Trillium Book Awards Author Reading 2015

Two Poets in Belgium

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By Melanie Janisse


I am pacing with my luggage back and forth in Brussels North. It is six in the morning for me, having flown an overnight to Paris, jumped on an RER and the Thalys train to Brussels. I am searching for him in the sea of station movement. There he is rushing towards me in a rumpled black suit. There he is with a rose. Next I feel the sun of Brussels and the taste of his lips in a hot car. I am sitting in a café looking at a giant wallpaper mural of New York, drinking a café crème (thankfully old fashioned, nary a latte-art heart in sight) served to me on a small tray, with little packages of condiments and cookies neatly adorning the cup and saucer. As I recall Brussels for you, it is the frame of a comic book. I give to you a collection of neat and tidy frames and flashes that make up a series of stills.

We sit at the bar near to each other as he sketches a map of his town into my notebook. I learn of circles, the outskirts and the canal that slices through the city while periodically glancing at a mural of a deer on the wall that I really love. I have a pang for home as I recall the amazing stag quilts that my lovely friend Grant Heaps has displayed at the Gladstone Hotel and Made.

I am in a cathedral noticing how the paintings around the chandeliers look like ceiling tattoos.

I am alone standing beside a Mosque in a poorer Muslim area of Brussels feeling the oppressive sense of having tread the wrong way. It feels like Detroit a bit, where the more primal parts of your being know to be steady, but there's also a deep sense that openhearted gestures still filter out from here. I watch two Muslim boys play in a park and try to figure out where the damn canal has gone. It has slipped out from under me like an eel.

I am being instructed how to properly make a croque by a very bossy host. I want to punch him, but steady myself by looking out at the greens and purples and blues of his garden and laugh a bit at the intensity over cheese.

I am holding your hand as a tuba sings to our lower heart. You are crying.

I look back on my trip like a graphic novel. There are thousands of vignettes that flash out to me from my mind. It is at though a bit of the Belgians' love for compartmentalization rubbed onto me like a strange fairy dust. We sat in the cafeteria at the gallery and he pointed out the way everything (including the window treatments, which the Belgians are famous for) break everything up into smaller and smaller panels of information. I now recognize the beauty in bite-sized bits of information. It makes things definable and controllable, or at least gives me the illusion that this vast world that I live in may be contained and neatly presented. I consider it a gift he gave me this observation, and love it for its phobic, organizational beauty.


I must admit, I have never intuitively gravitated to the graphic novel. So, I probably do not have anything really poignant to say in this department. I can tell you, after the Belgian croque incident, I went to sulk upstairs for a while and happened to pick up a graphic novel lying beside the bed. It was about some guy who wanted to put a hood over a naked woman’s head. He turned into a randy monkey ape a few panels later. It was all right, I guess. Maybe a bit too, I don’t know, graphic for me.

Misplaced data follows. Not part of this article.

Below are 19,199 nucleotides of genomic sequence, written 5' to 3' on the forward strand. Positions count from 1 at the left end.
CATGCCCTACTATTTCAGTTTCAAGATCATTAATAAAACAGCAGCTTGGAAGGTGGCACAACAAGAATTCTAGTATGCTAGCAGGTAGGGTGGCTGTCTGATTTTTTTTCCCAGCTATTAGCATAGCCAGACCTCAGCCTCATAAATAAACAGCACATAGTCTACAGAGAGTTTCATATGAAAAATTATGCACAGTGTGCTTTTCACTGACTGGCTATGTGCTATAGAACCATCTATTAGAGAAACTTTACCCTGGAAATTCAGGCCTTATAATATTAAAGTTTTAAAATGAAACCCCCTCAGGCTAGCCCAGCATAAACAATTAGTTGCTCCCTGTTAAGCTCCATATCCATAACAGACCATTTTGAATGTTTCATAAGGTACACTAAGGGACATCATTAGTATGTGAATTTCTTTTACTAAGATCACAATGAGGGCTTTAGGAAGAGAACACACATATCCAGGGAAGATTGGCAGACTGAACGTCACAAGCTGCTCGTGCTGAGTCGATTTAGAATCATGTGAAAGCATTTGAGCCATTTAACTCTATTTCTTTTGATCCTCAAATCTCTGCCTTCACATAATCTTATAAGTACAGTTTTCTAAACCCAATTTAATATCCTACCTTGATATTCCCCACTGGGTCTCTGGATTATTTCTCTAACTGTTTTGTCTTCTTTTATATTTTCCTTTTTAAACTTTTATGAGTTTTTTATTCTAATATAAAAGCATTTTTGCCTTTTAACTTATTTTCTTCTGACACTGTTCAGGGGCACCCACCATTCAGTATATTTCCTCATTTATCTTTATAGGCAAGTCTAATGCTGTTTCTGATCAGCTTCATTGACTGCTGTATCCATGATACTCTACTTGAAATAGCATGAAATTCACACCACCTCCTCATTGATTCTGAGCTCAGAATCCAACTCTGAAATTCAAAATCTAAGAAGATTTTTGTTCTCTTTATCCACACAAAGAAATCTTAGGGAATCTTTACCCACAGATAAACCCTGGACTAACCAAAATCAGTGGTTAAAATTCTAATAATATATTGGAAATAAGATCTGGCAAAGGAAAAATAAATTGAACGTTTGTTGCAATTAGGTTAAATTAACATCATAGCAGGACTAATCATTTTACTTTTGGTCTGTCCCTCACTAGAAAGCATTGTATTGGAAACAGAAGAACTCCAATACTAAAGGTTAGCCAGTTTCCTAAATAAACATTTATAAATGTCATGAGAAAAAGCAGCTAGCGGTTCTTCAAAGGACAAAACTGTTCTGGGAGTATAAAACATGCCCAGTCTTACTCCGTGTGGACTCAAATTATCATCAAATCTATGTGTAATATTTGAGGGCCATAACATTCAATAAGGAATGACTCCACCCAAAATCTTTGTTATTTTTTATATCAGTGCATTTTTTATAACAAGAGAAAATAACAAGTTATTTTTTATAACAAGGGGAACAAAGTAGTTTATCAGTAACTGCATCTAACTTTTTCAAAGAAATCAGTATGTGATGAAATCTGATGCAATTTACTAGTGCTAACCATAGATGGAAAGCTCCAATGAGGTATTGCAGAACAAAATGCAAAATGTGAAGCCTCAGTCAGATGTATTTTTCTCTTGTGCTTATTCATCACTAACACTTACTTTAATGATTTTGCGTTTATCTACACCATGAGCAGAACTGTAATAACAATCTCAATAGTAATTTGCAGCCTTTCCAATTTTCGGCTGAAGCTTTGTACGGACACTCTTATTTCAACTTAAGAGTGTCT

Since I have returned, I have been given two graphic (or at least illustrated) novels from authors right here in Toronto. The first is Grotesque by Mark O’Connell. I went to his lovely reading and launch a while back at Type and loved the way he would read then show the audience the image like a grown-up show and tell. It was endearing and sweet. The tree drawings insisted quietly. I rooted for Ludvic as he tried to gain the affections of the dancer after their gym meetings. I hoped Lulu was okay on the subway platforms. I was reminded of the close study of buildings in Brussels. I loved the medieval men that adorned curved doorways. I loved how they turned sideways with the curve, levitating at the peak of the arch. The grotesques peering out from Mark’s pages reminded me of Bosch, doorways and dark, bratty men I know.

A few nights ago, at the launch for the Scream Festival, I met Alixandra Bamford. She sat at the same long table as me, in the neo-gothic extravagance of the Arts and Letters Club watching the sorcery of David Antin and Steve McCaffery. Near the end of the night, she took a couple copies of her new graphic novel Nearest the Mouth from her bag for Angela Rawlings and me to purchase. She is a brainiac who wants to be a medical illustrator. I listened to her and Angela chat about phonetics and discuss whether or not any of the letters make their own sound, or if they all need the help of other letters. Her book is Ontario gothic, moody, sweet. I have included a couple shots of my favorite pages, which are about death and vegetables.


Angela Rawlings finds me at the entrance to Trinity Bellwoods Park eating a giant carton of frites with pepper mayo that I bought to commemorate our post Belgium interview. The evening is strangely chilly for a park date, so we wander over to Swan for a glass of wine and some oysters. So, the two poets who traveled to Belgium face one another.

The first thing that comes up as I remember our conversation is the Canadian inclination for the thank-you. Over and over again, my friend asked me to stop thanking him for everything. Angela also became conscious of how the thank-you was received by the Belgians. They find us very strange for our thank-yous. I feel relieved. It explained something to me about us Canadians and also assuaged my thick neurosis. I truly thought I was just some strange pushover as an individual. As it turns out, the famous "Canadian politeness" is a truth. We thank others far too often for their comfort — or at least the Belgians.